How it works
If you are using an external library, whose sources are not available to you, it does not seem feasible to use the attributes there for specifying code annotations.
In this case, you can use External Annotations, which allow you to complement the already compiled entities with attributes recognized by Rider's code analysis engine. External annotations let you 'cheat' the engine, by making it see the attributes (for methods, parameters and other declarations), which were not declared at the time the library was compiled.
External annotations are specified in XML files. When loading solution, Rider looks for specifically named XML files in specific locations and reads annotations from there. These XML files have a structure similar to XmlDoc. For example, to annotate the method
XmlReader.Create(Stream input) from the assembly
System.Xml of.NET Framework 4.0, with the
NotNull contracts, the XML file would look as follows:
<assembly name="System.Xml, Version=18.104.22.168"> <!--The attribute name contains the assembly name. If you don't specify the version, this file's attributes will be applied to all versions of the assemblies of that name --> <member name="M:System.Xml.XmlReader.Create(System.IO.Stream)"> <!--This shows the name of the member whose attributes are complemented; the notation is the same as XmlDoc --> <attribute ctor="M:JetBrains.Annotations.NotNullAttribute.#ctor" /> <!--attribute constructor names are also specified using XmlDoc notation --> <parameter name="input"> <attribute ctor="M:JetBrains.Annotations.NotNullAttribute.#ctor" /> </parameter> </member> </assembly>
JetBrains external annotations
The approach described above was used to annotate a huge amount of symbols in the.NET Framework Class Library, as well as in other frequently used libraries. External annotations for these libraries are installed with Rider to ensure better code analysis. Some features (e.g. ASP.NET MVC 5.2 support) are also rely on external annotations.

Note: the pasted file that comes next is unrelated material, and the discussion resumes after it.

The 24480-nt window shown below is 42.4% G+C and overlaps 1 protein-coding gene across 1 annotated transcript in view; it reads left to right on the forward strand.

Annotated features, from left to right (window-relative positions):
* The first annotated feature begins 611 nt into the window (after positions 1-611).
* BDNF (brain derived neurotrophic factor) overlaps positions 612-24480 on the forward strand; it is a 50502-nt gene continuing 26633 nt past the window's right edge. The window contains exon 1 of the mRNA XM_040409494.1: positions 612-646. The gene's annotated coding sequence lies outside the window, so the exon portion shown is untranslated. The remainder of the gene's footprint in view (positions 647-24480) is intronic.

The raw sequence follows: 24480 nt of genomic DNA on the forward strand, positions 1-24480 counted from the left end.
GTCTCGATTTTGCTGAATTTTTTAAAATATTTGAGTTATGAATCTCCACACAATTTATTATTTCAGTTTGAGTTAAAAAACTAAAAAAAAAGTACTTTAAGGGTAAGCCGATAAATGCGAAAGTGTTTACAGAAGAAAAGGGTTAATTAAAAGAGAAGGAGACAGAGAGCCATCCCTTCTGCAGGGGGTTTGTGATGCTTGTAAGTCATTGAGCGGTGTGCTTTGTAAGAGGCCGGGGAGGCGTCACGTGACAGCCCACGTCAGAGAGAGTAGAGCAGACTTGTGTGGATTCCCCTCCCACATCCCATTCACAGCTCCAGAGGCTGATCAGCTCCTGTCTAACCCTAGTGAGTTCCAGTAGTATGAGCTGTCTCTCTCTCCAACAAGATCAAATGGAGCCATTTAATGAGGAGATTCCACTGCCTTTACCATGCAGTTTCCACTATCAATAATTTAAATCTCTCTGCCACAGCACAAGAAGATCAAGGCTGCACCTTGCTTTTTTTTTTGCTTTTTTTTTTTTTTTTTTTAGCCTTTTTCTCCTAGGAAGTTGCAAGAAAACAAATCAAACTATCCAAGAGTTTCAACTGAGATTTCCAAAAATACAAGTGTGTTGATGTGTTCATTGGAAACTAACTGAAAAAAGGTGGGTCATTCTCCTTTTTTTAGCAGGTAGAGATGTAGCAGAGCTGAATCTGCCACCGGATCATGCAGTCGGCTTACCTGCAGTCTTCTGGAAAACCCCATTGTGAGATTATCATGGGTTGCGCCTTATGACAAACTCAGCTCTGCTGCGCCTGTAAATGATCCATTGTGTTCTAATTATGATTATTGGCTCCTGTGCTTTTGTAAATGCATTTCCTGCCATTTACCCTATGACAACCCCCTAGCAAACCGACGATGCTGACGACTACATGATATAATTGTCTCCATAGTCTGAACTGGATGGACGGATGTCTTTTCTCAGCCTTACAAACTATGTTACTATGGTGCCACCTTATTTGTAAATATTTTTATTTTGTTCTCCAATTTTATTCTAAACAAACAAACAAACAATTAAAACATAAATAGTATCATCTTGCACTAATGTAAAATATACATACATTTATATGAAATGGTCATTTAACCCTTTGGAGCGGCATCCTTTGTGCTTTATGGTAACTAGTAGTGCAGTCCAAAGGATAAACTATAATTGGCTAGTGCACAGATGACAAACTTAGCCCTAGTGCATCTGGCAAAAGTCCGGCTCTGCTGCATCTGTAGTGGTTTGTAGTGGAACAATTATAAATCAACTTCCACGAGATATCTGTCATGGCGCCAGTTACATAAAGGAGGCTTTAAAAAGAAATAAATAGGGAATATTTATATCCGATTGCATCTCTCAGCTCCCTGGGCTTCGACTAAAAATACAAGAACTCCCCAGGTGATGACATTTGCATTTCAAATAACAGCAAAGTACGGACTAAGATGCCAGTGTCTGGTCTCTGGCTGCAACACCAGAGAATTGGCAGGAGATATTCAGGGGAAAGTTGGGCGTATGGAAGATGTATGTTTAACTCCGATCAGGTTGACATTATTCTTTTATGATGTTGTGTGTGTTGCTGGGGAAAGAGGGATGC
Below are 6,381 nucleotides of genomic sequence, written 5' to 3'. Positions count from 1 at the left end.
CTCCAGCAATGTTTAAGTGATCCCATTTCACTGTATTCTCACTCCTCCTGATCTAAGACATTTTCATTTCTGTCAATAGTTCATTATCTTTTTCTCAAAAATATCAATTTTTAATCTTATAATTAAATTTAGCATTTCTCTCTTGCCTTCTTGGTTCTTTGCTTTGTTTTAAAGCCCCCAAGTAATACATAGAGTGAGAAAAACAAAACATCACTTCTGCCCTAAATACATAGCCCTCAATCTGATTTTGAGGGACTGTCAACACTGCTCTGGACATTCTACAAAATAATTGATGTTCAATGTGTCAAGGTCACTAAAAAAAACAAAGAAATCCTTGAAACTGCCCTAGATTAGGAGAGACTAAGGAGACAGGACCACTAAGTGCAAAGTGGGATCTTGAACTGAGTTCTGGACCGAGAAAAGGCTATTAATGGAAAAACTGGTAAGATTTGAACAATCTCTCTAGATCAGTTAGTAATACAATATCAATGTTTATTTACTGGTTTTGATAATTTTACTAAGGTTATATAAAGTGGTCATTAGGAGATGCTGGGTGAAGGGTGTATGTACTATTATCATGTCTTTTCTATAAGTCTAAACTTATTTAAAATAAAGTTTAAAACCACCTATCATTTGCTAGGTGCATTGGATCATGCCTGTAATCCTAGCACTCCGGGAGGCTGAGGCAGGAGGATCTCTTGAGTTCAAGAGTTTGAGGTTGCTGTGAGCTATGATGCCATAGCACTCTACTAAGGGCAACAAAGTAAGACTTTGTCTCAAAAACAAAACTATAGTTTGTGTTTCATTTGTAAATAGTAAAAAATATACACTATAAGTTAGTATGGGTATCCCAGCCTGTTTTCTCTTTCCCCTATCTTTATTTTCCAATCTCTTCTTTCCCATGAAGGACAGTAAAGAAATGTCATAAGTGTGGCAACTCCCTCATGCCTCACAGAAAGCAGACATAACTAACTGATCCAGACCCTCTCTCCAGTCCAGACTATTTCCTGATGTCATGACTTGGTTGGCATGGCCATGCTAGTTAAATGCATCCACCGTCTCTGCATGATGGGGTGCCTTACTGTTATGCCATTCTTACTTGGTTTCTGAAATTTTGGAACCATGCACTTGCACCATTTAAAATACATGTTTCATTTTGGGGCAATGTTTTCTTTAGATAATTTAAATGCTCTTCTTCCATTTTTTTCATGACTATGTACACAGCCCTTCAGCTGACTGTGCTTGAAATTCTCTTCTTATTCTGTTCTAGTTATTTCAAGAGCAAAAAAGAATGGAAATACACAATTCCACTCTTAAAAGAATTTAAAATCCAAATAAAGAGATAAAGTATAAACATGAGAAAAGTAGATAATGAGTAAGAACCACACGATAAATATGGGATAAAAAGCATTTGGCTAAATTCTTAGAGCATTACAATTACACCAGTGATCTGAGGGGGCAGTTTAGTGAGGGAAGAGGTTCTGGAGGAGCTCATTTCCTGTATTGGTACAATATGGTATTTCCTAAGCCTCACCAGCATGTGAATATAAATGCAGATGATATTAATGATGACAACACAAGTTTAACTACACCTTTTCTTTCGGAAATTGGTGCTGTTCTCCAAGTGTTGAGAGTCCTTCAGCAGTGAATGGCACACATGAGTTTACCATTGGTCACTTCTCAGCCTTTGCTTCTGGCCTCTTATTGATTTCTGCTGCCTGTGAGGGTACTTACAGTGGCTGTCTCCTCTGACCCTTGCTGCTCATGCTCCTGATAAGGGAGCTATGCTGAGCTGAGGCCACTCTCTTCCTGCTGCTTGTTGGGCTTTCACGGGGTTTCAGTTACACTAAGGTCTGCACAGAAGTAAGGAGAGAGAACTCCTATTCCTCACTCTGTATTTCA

Creating external annotations
You can create external annotations to specify contracts for any compiled assembly. To make sure Rider recognizes the XML file with external annotations, this file should be named [AssemblyName].ExternalAnnotations.xml and placed in the same folder with the the assembly *.dll file.
To illustrate creating external annotations, imagine that you use a TestLib assembly that has
MyTestClass class with
static string ReverseString(String inputString) method. Suppose, that from the assembly documentation, you know that the method is pure and never returns null, and its parameter should never be null.
Initially, Rider is not aware of how
ReverseString works, and therefore it finds no problems in the following code:
To create external annotations for a compiled assembly
- Locate the TestLib.dll on your file system and create a file named TestLib.ExternalAnnotations.xml in the same folder.
- Open TestLib.ExternalAnnotations.xml for editing and type in the following:
<assembly name="TestLib"> <member name="M:TestLib.MyTestClass.ReverseString(System.String)"> <attribute ctor="M:JetBrains.Annotations.NotNullAttribute.#ctor" /> <attribute ctor="M:JetBrains.Annotations.PureAttribute.#ctor" /> <parameter name="inputString"> <attribute ctor="M:JetBrains.Annotations.NotNullAttribute.#ctor" /> </parameter> </member> </assembly>
- Reload your solution. Now Rider detects incorrect usage of
ReverseStringand highlights the problem with the null parameter: ... and the unnecessary check of the return value:
- To see, which external annotations are applied to a library symbol, you can use the Quick Documentation feature. Just press Ctrl+Shift+F1 over the symbol to study its attributes. In our case, we can see that
ReverseStringis annotated with
[Pure]attributes and the parameter is annotated with
[NotNull]: The grey color of the attributes means that they come not from assembly code, but from external annotations.
Distributing external annotations
Another case of using external annotations is publishing external annotations for a library that you distribute, or for any library you like. In this case, the users of your library who also use ReSharper or Rider, will get more suggestions and fixes.
External annotations for libraries can be published on and installed from ReSharper gallery as NuGet packages. To learn more about packaging external annotations, see ReSharper plugin development guide.